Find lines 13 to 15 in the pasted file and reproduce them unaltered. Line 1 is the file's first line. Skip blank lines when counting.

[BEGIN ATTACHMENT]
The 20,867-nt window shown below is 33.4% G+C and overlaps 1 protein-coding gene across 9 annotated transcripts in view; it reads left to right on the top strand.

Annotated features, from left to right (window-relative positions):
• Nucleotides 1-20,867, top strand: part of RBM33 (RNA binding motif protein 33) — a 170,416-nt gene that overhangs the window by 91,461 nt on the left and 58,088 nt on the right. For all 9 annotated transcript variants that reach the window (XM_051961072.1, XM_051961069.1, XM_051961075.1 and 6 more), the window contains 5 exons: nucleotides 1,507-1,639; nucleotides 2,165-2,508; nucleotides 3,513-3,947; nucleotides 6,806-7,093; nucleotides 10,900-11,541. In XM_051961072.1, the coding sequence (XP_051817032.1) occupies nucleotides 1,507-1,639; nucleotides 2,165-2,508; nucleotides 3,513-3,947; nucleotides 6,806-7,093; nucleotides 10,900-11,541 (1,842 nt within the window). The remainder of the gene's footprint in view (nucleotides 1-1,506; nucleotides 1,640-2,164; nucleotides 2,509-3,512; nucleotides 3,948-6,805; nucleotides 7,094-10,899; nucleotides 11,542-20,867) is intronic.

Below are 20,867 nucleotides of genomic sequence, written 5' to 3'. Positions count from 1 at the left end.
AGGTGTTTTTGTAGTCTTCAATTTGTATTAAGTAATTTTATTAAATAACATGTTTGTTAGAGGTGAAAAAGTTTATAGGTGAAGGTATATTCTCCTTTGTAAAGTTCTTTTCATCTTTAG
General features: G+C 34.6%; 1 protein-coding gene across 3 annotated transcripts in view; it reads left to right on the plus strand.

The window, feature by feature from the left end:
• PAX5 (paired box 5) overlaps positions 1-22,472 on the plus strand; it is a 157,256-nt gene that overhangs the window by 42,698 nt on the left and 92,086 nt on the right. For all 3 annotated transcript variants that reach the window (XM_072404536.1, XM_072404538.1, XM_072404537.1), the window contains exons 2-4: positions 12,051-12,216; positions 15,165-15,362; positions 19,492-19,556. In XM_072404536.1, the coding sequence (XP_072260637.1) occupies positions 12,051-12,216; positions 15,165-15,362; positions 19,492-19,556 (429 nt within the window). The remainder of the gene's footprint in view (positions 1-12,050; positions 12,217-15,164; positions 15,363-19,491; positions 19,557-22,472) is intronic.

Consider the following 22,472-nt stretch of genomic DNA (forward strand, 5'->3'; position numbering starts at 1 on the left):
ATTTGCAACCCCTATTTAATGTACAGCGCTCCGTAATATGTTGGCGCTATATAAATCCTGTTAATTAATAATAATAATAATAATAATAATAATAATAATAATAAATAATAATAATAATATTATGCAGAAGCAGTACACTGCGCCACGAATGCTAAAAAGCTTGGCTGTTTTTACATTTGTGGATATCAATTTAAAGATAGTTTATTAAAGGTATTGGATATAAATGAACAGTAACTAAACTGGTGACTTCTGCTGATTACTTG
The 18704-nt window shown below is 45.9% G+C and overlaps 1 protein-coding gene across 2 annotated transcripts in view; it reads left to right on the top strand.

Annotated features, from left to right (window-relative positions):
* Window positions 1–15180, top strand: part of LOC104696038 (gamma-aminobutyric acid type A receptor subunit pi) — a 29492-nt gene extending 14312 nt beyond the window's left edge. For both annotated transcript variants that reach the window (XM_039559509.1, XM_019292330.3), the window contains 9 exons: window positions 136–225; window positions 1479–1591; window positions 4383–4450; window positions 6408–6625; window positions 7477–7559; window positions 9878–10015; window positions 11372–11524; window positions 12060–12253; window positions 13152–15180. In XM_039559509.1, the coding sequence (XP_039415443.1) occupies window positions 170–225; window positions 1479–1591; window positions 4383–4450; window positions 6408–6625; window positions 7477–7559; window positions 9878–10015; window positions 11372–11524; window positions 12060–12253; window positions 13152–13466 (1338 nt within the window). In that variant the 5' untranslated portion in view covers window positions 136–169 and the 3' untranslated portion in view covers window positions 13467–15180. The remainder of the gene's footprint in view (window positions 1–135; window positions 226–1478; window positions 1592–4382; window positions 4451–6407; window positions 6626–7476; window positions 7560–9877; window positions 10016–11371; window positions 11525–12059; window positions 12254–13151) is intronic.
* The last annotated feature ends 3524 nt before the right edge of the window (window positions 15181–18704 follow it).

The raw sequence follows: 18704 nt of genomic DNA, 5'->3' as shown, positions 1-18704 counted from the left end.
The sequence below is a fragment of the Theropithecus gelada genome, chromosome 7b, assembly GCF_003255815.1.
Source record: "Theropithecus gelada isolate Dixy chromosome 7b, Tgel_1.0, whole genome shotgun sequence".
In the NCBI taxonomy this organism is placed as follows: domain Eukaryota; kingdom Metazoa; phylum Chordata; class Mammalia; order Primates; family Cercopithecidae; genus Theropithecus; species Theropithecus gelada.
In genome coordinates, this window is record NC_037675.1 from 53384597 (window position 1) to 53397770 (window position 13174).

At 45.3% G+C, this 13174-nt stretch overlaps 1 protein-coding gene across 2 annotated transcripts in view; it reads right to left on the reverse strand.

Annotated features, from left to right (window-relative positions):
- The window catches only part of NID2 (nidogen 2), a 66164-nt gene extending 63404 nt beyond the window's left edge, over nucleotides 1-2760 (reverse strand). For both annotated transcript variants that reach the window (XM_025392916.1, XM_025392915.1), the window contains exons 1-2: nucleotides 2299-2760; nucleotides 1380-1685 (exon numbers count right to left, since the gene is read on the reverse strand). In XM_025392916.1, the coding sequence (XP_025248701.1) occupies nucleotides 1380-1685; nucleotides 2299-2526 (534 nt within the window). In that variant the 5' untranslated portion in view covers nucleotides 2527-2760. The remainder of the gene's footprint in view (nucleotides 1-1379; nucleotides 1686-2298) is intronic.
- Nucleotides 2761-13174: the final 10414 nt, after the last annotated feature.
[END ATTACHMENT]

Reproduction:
* Window positions 1–15180, top strand: part of LOC104696038 (gamma-aminobutyric acid type A receptor subunit pi) — a 29492-nt gene extending 14312 nt beyond the window's left edge. For both annotated transcript variants that reach the window (XM_039559509.1, XM_019292330.3), the window contains 9 exons: window positions 136–225; window positions 1479–1591; window positions 4383–4450; window positions 6408–6625; window positions 7477–7559; window positions 9878–10015; window positions 11372–11524; window positions 12060–12253; window positions 13152–15180. In XM_039559509.1, the coding sequence (XP_039415443.1) occupies window positions 170–225; window positions 1479–1591; window positions 4383–4450; window positions 6408–6625; window positions 7477–7559; window positions 9878–10015; window positions 11372–11524; window positions 12060–12253; window positions 13152–13466 (1338 nt within the window). In that variant the 5' untranslated portion in view covers window positions 136–169 and the 3' untranslated portion in view covers window positions 13467–15180. The remainder of the gene's footprint in view (window positions 1–135; window positions 226–1478; window positions 1592–4382; window positions 4451–6407; window positions 6626–7476; window positions 7560–9877; window positions 10016–11371; window positions 11525–12059; window positions 12254–13151) is intronic.
* The last annotated feature ends 3524 nt before the right edge of the window (window positions 15181–18704 follow it).

The raw sequence follows: 18704 nt of genomic DNA, 5'->3' as shown, positions 1-18704 counted from the left end.